Bonfire: Slasher Flick – Best Solution

By September 24, 2015Free Code Camp
Free Code Camp Bonfire: Slasher Flick

I tried to make my solution as simple as possible to this Free Code Camp algorithm. It’s actually possible to do it in one line of code, but I have it broken up slightly to exemplify coding best practices and to make it easier to understand my solution.

The goal of this challenge is to Return the remaining elements of an array after chopping off n elements from the head. The suggested methods were splice() and slice(), but I found that I could get away with just using one.

Final Solution

function slasher(arr, howMany) {
    // calculate remaining items within array after slashing
    remaining = arr.length - howMany;
    // return # of remaining starting from the end of array
    return arr.splice(-remaining);
}

slasher([1, 2, 3], 2, "");

And here’s a CodePen with my solution in action: http://codepen.io/allurewebsolutions/pen/RWobrw

Code Breakdown

From Mozilla:

The slice() method returns a shallow copy of a portion of an array into a new array object.

The splice() method changes the content of an array by removing existing elements and/or adding new elements.

My first thought was to use the slice method to take out the unneeded part of the array. The way to do this would be to splice(0,howMany) — which would return elements from the array starting at the first element until the element in the position of howMany.

I then took a closer look at the splice() method and realized that it does exactly what we need it to. It removes unneeded elements right away saving us a step.

So I calculated, the amount of elements that would remain by subtracting the howMany variable from the length of the array arr.length – howMany and saved it to the variable remaining. Then that’s how many elements I took away from the end of the array by using arr.splice(-remaining).

In the code example above we are taking an array with a length of 3 and subtracting 2 (howMany) leaving us with just 1 element that we need to return from the end of the array.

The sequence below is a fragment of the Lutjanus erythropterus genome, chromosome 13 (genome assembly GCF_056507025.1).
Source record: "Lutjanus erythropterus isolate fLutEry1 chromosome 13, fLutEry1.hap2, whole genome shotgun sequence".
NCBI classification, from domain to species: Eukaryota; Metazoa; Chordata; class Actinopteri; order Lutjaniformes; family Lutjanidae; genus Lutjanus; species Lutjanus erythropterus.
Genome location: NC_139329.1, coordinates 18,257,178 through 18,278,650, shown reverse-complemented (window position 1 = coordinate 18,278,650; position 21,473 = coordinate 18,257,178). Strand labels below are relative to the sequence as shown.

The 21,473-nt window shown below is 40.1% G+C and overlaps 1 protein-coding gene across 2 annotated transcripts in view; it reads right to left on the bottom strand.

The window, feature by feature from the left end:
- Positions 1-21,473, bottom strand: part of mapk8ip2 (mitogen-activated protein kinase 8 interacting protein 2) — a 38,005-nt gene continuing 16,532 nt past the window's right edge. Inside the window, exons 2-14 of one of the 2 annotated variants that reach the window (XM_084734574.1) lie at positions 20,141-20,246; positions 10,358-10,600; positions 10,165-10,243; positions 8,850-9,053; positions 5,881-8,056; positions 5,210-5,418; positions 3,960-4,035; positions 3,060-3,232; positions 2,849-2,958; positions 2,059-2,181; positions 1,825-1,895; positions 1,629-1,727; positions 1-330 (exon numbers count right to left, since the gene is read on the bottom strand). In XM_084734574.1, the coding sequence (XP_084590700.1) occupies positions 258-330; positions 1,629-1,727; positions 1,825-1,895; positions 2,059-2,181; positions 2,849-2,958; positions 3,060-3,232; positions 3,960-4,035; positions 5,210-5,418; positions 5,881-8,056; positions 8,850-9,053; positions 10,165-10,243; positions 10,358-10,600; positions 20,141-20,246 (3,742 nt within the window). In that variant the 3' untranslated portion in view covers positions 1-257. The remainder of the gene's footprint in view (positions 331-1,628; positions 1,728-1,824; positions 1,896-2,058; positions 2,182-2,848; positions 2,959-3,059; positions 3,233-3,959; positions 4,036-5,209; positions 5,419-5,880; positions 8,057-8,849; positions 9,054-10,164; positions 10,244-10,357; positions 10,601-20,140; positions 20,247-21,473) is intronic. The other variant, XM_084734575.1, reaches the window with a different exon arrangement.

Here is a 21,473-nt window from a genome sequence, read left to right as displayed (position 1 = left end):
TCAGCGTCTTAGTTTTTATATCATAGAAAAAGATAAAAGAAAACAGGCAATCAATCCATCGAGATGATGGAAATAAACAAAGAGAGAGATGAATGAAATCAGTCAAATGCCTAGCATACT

An alternative solution is to splice starting at the howMany point of the array and until the end of the array. The code for that would look like arr.splice(howMany, arr.length). If you have any questions, please don’t hesitate to contact me. And, as always, write your own code. I’ve disabled copy/paste on this blog. When you write your own code, you remember it better!

Best Solution

function slasher(arr, howMany) {
    arr.splice(0, howMany);
    return arr;
}

slasher([1, 2, 3], 2);

The reason this is the best solution is because it’s most simple. You always want to optimize the amount of code you use. The more elegant your code can be the better. What’s happening in this solution is we are deleting from starting position 0 (element 1 in array) until position howMany. What remains in the array are the elements we want to output.

We are modifying the arr variable in this code arr.splice(0, howMany), so we don’t need to save another variable or return the whole operation. Then we can just return the modified arr variable as our output.

Our final solution above is the one we chose to discuss because it teaches some valuable lessons about coding and makes it easier to understand the splice() method. In our solution above you learn that you should save operations within variables instead of putting all the code in one line.

Discussion

I would love to hear others’ solutions and discover better and cooler ways to solve these challenges. Please comment with your questions, suggestions, or anything you would like.

If you found my solution useful or learned something new from this blog post, please feel free add kudos inside the main chat of Free Code Camp: Thanks @allurewebsolutions

Mike Doubintchik

Author Mike Doubintchik

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